by Jean Rhodes
In a special issue of the Journal of Clinical Child & Adolescent Psychology, mentoring experts Noelle M. Hurd and Andrea S. Young, address the problem of racial injustice in the field of clinical child and adolescent psychology and more broadly. The collection of articles focus on the disparities faced by racially and ethnically marginalized youth in the United States, who are less likely to initiate treatment, remain in treatment, and receive evidence-based care compared to their White peers. Implications for mentoring programs abound. As Hurd and Young note, disparities in mental health care stem from a range of factors, including treatment preferences, stigma, and a lack of understanding about mental illness. However, these are not the only factors. Disparities also stem from providers’ biases, which influence their decision-making. They note that, unlike Black providers, many White providers hold common implicit racial preference for White Americans over Black American.
The articles call for major shifts in the field to address and mitigate these racial inequities in mental health access and treatment. For starters, training must better assess how structural oppression and racial trauma shapes youth mental health, and adopt models that meet the needs of low-income communities where marginalized youth are overrepresented.
This includes the deployment of well-trained paraprofessionals (including mentors), who may share key social identities, languages, and cultures with marginalized families, facilitating connection and culturally responsive care. Within this context teletherapy can be effective and may help eliminate some barriers to access.
Taken together, this is a call to action for mental health providers, teachers, mentors, researchers, and gatekeepers to take into account the systemic and structural barriers that contribute to racial disparities and to find ways to make the field of clinical child and adolescent psychology more racially just.
Implications for mentor training and programs.
Focus on Systemic Barriers: Mentors, particularly those working across racial and cultural divides, should be made aware of the systemic and structural barriers that contribute to racial disparities in mental health care. Training should include historical and societal contexts of racism and its impact on youth mental health. Helpers should recognize racial trauma and, in some cases, engage in activism that supports anti-racist reforms.
Diversify the Field: Training programs (and mentoring programs) should actively recruit and support helpers from racially and ethnically marginalized backgrounds. This would help to reduce provider bias. As the editors note “Providers from racially and ethnically marginalized groups may be less likely to evidence racial and ethnic bias in clinical decision-making; however, American Indian, Alaska Native, Native Hawaiian, Black, and Latinx providers are underrepresented in the psychology [and volunteer mentoring] workforce.”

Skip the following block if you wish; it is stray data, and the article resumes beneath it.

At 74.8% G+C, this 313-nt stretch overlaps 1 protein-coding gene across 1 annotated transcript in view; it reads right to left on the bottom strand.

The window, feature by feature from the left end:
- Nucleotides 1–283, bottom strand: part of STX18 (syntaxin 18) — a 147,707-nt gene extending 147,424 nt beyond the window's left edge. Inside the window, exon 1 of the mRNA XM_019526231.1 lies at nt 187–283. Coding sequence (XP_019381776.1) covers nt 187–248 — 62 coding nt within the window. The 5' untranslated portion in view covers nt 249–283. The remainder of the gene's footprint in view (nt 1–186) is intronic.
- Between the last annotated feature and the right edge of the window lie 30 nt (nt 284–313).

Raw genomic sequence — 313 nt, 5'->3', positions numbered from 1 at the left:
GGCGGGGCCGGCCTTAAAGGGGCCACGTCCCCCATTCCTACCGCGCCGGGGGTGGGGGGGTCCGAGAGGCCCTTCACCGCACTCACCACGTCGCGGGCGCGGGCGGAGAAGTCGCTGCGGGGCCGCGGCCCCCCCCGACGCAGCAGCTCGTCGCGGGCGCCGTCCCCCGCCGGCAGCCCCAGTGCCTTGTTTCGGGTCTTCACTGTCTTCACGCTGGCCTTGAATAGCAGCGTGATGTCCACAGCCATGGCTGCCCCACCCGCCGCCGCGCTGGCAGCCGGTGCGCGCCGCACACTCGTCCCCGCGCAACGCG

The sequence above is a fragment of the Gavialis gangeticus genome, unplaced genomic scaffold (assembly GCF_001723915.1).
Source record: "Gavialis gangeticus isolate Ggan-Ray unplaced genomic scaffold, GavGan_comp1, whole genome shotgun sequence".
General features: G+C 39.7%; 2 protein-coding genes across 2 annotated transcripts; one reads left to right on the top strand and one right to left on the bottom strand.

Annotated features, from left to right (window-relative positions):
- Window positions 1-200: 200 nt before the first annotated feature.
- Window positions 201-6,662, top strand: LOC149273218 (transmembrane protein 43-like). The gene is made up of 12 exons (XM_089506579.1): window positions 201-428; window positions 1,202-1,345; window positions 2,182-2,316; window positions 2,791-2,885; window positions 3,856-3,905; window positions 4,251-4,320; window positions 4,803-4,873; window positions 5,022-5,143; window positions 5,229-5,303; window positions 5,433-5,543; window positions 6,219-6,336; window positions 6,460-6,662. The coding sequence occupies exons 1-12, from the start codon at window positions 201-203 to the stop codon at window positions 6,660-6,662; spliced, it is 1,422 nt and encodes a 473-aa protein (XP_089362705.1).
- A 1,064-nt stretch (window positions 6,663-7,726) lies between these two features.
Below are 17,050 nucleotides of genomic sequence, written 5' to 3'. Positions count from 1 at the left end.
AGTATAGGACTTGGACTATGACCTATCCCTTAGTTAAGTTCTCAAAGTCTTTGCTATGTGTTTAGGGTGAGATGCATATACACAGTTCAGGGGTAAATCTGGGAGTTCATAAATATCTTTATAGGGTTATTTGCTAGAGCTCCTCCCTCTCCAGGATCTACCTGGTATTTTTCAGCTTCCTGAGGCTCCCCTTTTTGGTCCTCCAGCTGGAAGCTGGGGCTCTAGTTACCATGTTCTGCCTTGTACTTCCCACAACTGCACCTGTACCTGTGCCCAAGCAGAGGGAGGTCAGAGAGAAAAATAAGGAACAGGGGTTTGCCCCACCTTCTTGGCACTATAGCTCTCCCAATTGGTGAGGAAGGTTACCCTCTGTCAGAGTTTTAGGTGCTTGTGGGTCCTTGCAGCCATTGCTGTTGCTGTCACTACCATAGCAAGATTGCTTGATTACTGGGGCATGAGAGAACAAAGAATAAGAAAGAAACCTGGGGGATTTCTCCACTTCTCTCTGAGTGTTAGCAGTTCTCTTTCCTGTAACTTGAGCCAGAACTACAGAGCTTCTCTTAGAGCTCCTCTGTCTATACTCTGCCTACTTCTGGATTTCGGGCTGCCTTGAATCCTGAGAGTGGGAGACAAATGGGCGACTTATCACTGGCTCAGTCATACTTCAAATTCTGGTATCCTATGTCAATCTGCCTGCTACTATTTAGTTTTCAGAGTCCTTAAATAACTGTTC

Provide Culturally Responsive Care: Training must emphasize culturally responsive care to build trust and connection with mentees from diverse backgrounds. Mentors should be equipped to understand and respect the cultural backgrounds of the individuals they mentor. This includes efforts to provide better training on racial bias awareness and cultural humility.
Deploy Paraprofessionals and Lay Health Workers: Mentors and other paraprofessionls should be trained and deployed to deliver or support evidence-based care that can extend mental health services to underserved communities and close gaps in effective care.
Embrace technology-delivered interventions: As teletherapy becomes more common, mentors need training on best practices for virtual service provision. Programs need to train their mentors in supportive accountability and to ensure equitable access to teletherapy across all racial and ethnic groups.
Offer Opportunities for Continuous Learning and Adaptation: Mentor training programs should be dynamic, incorporating ongoing research and emerging best practices related to racial justice. They should encourage a mindset of lifelong learning and adaptation to new information and societal changes.
Although the focus in on professional training, the editors’ recommendations and strategies have implications for mentoring programs. As they note these strategies should include “strengths-based approaches that capitalize on the resilience and rich legacy of racial/ethnic socialization among racially and ethnically marginalized families. .. ignoring these opportunities for action makes us complicit with systems of oppression. The time is now for us to more fully center anti-racism, racial justice, and equity in our clinical and empirical pursuits.”